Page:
What value … qualifications and experience ?

Trees

Ever wished you could have a nice, well-paid job where you are your own boss and nobody even checks your qualifications? A job where you can directly influence the future of your subordinates without any regulation whatsoever? A job where you create and impose the rules?

Simple. Become a freelance tutor in whatever subject you liked at school.

No, seriously: The jobs are there and you really don’t have to search long for opportunities. Just google “how to become a Maths tutor” – I did – and admire the results (or stay horrified if you are a parent). First three websites are enough to never trust any tutors ever again. They either dwell on why parents are so willing to pay for tutoring their children, why is it “fashionable” to have a tutor or how much they are willing to pay for one. Here are some particularly juicy bits:

I charge £30 per hour and I’m not charging more than anyone else in the area – a prestigious university and higher degree helps, London it can be up to £40 – I don’t do too much though too little time but once you get one you’ll get half a dozen from the same school knocking at your door…

If you live in an area where the 11 plus is still around you can charge £25-£35 per hour just to ‘babysit’ the children whilst they sit past papers. You can download the papers on-line and take several children at once.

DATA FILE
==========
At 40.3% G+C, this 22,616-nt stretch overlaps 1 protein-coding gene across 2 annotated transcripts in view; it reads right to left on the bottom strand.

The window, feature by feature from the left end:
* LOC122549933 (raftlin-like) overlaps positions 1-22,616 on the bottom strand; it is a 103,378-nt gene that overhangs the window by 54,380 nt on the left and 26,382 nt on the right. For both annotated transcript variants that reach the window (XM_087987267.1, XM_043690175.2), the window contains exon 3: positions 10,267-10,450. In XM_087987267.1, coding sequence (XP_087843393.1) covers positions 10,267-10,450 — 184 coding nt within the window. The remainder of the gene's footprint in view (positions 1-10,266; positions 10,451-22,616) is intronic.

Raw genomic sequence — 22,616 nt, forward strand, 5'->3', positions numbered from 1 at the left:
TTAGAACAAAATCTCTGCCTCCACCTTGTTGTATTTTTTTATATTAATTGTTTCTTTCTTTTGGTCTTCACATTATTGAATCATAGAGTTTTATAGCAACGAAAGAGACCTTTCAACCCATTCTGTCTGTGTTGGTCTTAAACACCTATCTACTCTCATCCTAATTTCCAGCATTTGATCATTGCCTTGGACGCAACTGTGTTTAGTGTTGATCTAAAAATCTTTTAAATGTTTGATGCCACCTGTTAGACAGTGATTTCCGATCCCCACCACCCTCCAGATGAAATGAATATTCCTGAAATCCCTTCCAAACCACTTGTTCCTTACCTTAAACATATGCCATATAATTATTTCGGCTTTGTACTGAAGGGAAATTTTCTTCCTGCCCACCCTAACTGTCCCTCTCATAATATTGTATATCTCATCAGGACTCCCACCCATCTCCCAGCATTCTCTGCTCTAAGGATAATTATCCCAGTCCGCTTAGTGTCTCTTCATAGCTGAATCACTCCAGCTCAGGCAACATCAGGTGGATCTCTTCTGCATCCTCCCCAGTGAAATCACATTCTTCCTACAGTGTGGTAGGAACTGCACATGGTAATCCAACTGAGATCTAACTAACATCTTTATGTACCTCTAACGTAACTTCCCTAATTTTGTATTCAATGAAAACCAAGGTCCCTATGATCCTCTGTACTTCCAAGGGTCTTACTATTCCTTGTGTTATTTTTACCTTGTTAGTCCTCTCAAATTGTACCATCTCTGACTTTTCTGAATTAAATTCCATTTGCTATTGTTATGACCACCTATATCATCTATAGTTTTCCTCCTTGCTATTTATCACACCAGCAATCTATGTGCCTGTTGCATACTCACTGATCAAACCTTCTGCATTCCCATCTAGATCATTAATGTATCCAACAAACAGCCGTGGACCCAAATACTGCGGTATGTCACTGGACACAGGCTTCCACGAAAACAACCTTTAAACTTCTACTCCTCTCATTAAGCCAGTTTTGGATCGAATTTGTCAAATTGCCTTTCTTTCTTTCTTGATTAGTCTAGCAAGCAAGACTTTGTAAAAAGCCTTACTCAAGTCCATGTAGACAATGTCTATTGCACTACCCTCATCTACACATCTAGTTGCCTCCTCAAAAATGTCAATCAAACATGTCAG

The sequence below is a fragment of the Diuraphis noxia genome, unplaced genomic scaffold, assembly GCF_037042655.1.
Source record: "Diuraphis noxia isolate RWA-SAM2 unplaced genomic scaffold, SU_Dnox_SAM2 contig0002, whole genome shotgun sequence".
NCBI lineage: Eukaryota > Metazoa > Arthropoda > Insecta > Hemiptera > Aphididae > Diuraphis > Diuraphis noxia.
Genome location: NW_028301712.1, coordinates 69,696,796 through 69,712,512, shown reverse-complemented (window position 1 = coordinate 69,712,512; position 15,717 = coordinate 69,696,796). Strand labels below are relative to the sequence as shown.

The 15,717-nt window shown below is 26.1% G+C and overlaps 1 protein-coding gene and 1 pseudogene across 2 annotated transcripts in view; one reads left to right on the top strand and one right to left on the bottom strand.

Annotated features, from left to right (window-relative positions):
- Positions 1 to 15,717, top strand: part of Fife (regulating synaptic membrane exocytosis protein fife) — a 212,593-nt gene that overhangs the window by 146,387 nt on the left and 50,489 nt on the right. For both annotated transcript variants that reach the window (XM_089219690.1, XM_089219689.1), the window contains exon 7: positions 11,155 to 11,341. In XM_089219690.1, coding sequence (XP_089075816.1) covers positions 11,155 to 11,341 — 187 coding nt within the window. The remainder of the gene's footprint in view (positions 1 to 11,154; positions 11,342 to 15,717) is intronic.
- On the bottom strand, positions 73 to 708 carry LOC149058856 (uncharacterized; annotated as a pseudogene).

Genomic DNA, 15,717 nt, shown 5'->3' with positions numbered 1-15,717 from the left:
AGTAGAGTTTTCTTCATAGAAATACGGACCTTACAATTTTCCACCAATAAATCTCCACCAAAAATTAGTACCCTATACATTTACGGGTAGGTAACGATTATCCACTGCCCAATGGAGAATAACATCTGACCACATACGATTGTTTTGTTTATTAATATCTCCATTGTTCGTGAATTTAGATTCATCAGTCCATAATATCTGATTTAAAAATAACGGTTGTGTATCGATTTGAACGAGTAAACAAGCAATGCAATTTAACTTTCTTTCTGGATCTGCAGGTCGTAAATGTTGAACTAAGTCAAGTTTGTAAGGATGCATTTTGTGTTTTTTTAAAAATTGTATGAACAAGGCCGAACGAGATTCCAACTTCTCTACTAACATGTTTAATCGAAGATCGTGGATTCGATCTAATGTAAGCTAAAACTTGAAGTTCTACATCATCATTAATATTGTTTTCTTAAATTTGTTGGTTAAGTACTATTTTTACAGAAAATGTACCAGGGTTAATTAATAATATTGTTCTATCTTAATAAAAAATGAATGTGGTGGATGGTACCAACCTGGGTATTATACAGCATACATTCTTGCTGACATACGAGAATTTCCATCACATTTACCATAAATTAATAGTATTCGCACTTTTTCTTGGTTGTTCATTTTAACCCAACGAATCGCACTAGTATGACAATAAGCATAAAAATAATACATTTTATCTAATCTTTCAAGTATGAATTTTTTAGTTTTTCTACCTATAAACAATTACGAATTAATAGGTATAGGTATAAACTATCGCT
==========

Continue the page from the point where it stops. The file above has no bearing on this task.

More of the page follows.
I began by offering a few hours of maths tuition a week, the subject I had enjoyed most at school. I had no formal teaching experience.

The problem is the complete lack of regulation in the tuition industry. Anyone can be a tutor – there is no agreed system to sort out the wood from the trees. Currently tutors don’t even need Enhanced CRB Disclosure as they would need in school, not to mention any qualifications to teach. It’s not enough to understand Maths or Science: To earn that £20-£40 per hour a tutor has to develop understanding not simple restate rules they have heard before.

“It isn’t enough to have good maths (or English or Science) skills of your own”, says Sharon Hughes, a Maths tutor with a great deal of experience. “Tutors need to be able to communicate various ideas to learners with a massive range in ability and completely different learning styles. An approach which works for one learner might not make sense to another.”

How to make sure the person you hire is suitable for the job? How to maximise the chances your child will pass their GCSEs? How to find someone who will work with the student, not only “babysit” them while they fill some online tests?

Here’s what we suggest as a start:

1. Always ask for details of a recent Enhanced CRB check. Better safe than sorry.

2. Be sure they have a proper knowledge of the subject before you agree to pay them. This one may seem pretty basic, but there are too many Geography graduates that teach Maths or English.

3. Always ask the tutor about the methods they use and why they think they’re suitable for your children. If they can’t justify why their approach is suitable for your child, don’t bother paying them.

4. Compare the tutor’s experience to what you need. Does he specialise in tutoring Key Stage 2 when you need somebody to prepare your child for GCSEs?  

5. Spend some time doing research. Check other parents’ opinions and, more importantly, what other pupils think of their tutor. Are they satisfied? Are they improving? You need to know.

And most importantly, stay calm. There are good, helpful and qualified tutors that can successfully help your child and don’t consider their job to be easy and well-paid “babysitting”. All you have to do is to find them.

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